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Kind of Blue and the economy of modal jazz
SAMUEL BARRETT a1 a1 Faculty of Music, University of Cambridge, 11 West Road, Cambridge CB3 9DP E-mail: firstname.lastname@example.org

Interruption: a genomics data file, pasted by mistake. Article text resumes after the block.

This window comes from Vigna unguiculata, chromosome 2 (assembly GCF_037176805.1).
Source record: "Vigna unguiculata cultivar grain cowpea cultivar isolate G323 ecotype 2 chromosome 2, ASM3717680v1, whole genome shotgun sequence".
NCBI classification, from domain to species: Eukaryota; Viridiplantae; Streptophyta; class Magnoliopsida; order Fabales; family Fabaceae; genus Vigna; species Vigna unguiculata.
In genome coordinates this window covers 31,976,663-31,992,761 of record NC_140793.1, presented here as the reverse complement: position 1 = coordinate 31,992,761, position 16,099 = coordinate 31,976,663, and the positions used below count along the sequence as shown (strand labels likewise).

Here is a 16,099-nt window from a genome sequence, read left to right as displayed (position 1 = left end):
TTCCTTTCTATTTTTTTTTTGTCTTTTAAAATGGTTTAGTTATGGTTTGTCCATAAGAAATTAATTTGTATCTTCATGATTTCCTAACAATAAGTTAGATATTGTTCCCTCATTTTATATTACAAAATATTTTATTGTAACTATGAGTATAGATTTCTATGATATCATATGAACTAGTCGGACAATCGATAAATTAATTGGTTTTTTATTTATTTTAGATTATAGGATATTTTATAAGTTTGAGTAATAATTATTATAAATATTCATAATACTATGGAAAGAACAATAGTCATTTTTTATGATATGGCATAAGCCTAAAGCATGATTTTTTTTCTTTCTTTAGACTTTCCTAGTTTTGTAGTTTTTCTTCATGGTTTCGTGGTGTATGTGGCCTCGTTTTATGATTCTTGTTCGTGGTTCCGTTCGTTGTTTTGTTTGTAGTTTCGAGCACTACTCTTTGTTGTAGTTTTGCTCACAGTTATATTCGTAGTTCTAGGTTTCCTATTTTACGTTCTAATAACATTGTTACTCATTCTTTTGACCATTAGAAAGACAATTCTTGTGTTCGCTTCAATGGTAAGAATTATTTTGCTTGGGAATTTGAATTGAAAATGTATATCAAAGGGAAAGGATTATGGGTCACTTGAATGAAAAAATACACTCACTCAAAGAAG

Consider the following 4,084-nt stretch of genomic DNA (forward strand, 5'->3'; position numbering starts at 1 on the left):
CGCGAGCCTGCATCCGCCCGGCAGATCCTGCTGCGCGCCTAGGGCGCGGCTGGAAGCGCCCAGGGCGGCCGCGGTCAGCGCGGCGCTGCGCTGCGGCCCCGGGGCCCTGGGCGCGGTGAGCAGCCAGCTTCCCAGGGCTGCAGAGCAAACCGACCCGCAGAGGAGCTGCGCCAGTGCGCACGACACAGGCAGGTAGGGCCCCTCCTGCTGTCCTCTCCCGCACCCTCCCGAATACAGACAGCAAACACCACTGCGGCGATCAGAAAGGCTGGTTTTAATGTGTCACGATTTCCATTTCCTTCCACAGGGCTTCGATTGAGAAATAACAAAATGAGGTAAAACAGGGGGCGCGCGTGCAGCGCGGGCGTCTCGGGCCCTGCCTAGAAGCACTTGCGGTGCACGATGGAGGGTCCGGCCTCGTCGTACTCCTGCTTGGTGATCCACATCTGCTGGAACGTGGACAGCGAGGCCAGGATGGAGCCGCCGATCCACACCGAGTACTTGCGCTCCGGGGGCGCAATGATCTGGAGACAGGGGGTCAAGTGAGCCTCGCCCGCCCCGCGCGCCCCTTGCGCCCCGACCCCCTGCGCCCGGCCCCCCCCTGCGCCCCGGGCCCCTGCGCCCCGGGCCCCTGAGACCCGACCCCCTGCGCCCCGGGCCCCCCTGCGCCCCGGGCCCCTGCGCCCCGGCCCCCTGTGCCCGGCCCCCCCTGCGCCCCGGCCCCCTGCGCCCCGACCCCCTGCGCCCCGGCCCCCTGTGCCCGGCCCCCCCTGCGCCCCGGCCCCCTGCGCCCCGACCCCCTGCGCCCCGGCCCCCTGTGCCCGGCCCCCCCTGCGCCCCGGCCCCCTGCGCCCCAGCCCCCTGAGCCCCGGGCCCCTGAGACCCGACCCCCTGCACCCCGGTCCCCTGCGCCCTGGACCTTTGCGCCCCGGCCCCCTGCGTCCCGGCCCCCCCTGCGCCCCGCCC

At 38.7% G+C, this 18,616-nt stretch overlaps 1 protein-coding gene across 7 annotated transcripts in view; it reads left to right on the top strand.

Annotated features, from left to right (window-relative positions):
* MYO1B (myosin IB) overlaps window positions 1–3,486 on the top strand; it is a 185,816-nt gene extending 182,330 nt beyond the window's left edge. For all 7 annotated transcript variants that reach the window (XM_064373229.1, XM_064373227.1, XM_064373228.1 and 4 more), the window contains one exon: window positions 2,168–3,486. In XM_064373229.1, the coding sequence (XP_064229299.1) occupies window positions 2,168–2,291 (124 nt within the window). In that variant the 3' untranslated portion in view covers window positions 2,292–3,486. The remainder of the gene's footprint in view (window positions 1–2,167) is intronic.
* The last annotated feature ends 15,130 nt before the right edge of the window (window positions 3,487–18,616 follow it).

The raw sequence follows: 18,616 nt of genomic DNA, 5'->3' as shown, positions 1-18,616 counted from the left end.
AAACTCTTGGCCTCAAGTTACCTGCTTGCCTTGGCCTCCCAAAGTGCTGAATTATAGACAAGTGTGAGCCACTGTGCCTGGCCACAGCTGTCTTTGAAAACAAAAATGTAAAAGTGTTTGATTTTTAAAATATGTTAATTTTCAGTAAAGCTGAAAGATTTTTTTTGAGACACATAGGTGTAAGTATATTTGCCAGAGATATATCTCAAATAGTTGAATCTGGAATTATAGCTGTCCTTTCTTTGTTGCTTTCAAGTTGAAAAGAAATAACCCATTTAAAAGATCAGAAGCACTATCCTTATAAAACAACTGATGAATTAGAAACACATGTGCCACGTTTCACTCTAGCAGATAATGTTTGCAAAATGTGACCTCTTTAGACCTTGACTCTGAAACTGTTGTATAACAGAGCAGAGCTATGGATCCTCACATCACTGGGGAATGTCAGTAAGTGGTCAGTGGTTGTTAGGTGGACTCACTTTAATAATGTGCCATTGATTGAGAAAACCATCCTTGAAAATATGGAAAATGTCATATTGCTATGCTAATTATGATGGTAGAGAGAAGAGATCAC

Blue has been misrepresented by its promoters. The roots in the blues of the best-selling jazz album have repeatedly been obscured in favour of modal features whose associations are less problematic for those coping with the realities of racial injustice. The case that the blues underpins the modal language of the album is made through reconsideration of the claims made for compositional features of individual tracks. Recognition of the transformed blues language that lies at the heart of the album places questions of its significance on a new footing, opening up the mix of musical languages on the album to interpretation within the context of integrationist ideals of the late 1950s. A critical reading of the album against this backdrop leads to the suggestion that the ongoing commercial success of the album can be partly attributed to a retention of integrationist ideals that masks the reality of persistent inequalities in race relations.